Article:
'Isn't if fabulous?' Caroline said of Andreja's being the new face of beauty brand Make Up For Ever.

'Whether she is transgender is unimportant,' Caroline added. 'She is beautiful. She is doing Vogue. It is totally irrelevant. It is a different mindset today. Let's get rid of the labels.'

After years of shying away from the spotlight, Caroline has re-entered the public realm while promoting the release of her e-book memoir, My Story.
Earning the dough: Caroline saved up for her own sexual reassignment surgery in 1974, because the wait-list to have it paid for would have taken years
Earning the dough: Caroline saved up for her own sexual reassignment surgery in 1974, because the wait-list to have it paid for would have taken years

When Caroline realized that hardcover copies of her 1992 memoir were going for upwards of $4,000 on eBay and Amazon, she decided she wanted to make her story more accessible to everyone.

'Not many people read the hardbacks,' she said of her decision to re-release My Story as an e-book.

'It's really about the journey I had and the obstacles I faced,' she said, noting: 'There is still a lot of ignorance.'

Caroline admitted that she has heard countless horror stories from transgender men and women who were shunned by their families - or worse.

'There is still a lot of work to be done,' she said.

Caroline's desire to make a difference and support the transgender community has never ebbed despite the years she spent hidden from the public eye.

She recently created her first Facebook account, so she can share stories and support transgender people like herself.

Caroline said she spends two hours every morning just corresponding with people, answering their questions, and helping connect them with the right counselors and surgeons.
Take a look: She said she chose to appear in Playboy to show all the 'jocks' who read the magazine that a transgender woman could be sexy 
Take a look: She said she chose to appear in Playboy to show all the 'jocks' who read the magazine that a transgender woman could be sexy 

She recently opened up to Cosmopolitan.com all about her her struggles with transitioning - and the bigoted people she came up against.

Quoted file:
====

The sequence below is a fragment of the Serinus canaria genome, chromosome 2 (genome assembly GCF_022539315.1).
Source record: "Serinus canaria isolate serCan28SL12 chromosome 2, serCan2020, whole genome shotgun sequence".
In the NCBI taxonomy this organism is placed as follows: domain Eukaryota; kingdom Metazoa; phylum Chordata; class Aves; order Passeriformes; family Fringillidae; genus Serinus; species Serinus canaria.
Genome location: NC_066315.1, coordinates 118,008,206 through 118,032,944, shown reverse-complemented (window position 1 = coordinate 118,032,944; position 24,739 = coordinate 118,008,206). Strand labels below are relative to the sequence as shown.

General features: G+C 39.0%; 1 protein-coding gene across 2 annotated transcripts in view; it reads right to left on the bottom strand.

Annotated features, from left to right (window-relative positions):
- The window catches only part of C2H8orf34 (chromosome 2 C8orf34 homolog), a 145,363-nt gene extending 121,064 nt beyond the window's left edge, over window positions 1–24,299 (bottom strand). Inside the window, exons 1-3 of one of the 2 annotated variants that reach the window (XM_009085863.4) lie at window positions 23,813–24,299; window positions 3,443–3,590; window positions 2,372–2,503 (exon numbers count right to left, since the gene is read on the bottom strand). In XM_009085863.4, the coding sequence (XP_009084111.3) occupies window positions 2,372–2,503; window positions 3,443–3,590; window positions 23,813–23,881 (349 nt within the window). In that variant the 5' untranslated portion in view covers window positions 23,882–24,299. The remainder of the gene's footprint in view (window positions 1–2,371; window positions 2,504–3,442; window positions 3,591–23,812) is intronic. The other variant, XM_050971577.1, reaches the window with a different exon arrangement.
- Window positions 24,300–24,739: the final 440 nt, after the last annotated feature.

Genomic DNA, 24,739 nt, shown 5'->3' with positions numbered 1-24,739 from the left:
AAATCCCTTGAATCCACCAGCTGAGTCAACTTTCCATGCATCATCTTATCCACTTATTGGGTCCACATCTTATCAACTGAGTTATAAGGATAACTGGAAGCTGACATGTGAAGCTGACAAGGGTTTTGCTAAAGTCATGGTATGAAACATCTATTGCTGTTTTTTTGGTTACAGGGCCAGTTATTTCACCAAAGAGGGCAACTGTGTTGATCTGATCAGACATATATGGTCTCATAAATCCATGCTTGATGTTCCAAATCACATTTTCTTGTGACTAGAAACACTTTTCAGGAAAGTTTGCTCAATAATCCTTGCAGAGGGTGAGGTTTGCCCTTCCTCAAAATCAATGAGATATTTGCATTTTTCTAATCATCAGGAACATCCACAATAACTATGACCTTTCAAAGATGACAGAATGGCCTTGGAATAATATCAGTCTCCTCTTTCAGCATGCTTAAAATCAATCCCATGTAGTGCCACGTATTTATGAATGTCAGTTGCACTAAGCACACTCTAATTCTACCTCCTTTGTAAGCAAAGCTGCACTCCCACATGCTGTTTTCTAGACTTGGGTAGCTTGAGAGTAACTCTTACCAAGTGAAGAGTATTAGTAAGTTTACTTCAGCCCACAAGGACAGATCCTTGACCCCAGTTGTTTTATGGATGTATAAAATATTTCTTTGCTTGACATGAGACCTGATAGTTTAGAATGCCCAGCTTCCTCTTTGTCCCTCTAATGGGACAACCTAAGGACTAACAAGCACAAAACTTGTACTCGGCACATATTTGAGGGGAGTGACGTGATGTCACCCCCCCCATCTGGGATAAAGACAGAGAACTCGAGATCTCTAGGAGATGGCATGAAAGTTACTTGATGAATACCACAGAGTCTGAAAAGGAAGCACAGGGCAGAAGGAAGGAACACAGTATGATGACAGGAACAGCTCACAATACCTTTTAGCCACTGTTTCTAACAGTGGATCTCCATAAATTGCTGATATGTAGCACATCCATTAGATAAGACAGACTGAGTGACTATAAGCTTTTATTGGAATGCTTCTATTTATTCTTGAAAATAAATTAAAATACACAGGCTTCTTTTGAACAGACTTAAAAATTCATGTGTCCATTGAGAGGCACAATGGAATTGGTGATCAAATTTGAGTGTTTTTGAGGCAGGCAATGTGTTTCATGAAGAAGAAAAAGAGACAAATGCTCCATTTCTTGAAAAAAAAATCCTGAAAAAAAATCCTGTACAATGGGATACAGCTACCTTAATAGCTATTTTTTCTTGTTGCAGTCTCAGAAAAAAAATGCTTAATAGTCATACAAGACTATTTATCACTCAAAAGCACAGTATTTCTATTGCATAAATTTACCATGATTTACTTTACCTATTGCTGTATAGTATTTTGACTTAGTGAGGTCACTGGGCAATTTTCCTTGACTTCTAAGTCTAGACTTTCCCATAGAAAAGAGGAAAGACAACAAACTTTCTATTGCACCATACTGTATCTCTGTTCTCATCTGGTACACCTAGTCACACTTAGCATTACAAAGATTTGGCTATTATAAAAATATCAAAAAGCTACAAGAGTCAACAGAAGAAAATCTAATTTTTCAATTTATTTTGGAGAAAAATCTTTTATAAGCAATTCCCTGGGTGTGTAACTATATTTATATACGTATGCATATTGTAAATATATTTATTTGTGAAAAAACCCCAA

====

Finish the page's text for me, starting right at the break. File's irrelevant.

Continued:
Caroline said that when she was little, she identified as male because she had a penis. But as she got older, she realized that she preferred dressing up and playing with dolls over anything her brother was doing. This meant that, as a teenager named Barry, she was bullied.

While she was already starting to feel more like a girl than a boy, it wasn't until she took a sex education class that she realized she was attracted to boys, not girls. She thought that she must be gay, though admitted 'that wasn't right for me either'.

As she grew more, she started letting her hair grow longer, but found that the gay men she was attracted to didn't like her back and preferred men who actually looked like boys. Gay clubs wouldn't even let her in, she said, because they thought she was a drag queen. She only first made the connection that she was transgender after meeting another transgender person for the first time.

Caroline wanted to transition, which she could do for free under the UK's national health care system. But there was a catch. First, she'd have to be evaluated by a psychiatrist.

Then, she'd have to wait two years for her surgery to be approved - after which she'd have to wait what could be another two years before getting to the top of the wait list for the procedure.

Though she wanted to get her surgery legally, she couldn't stand waiting that long - which meant she'd have to raise the money on her own.
Feeling ashamed: When she was exposed in a British tabloid, Caroline attempted to commit suicide 
Feeling ashamed: When she was exposed in a British tabloid, Caroline attempted to commit suicide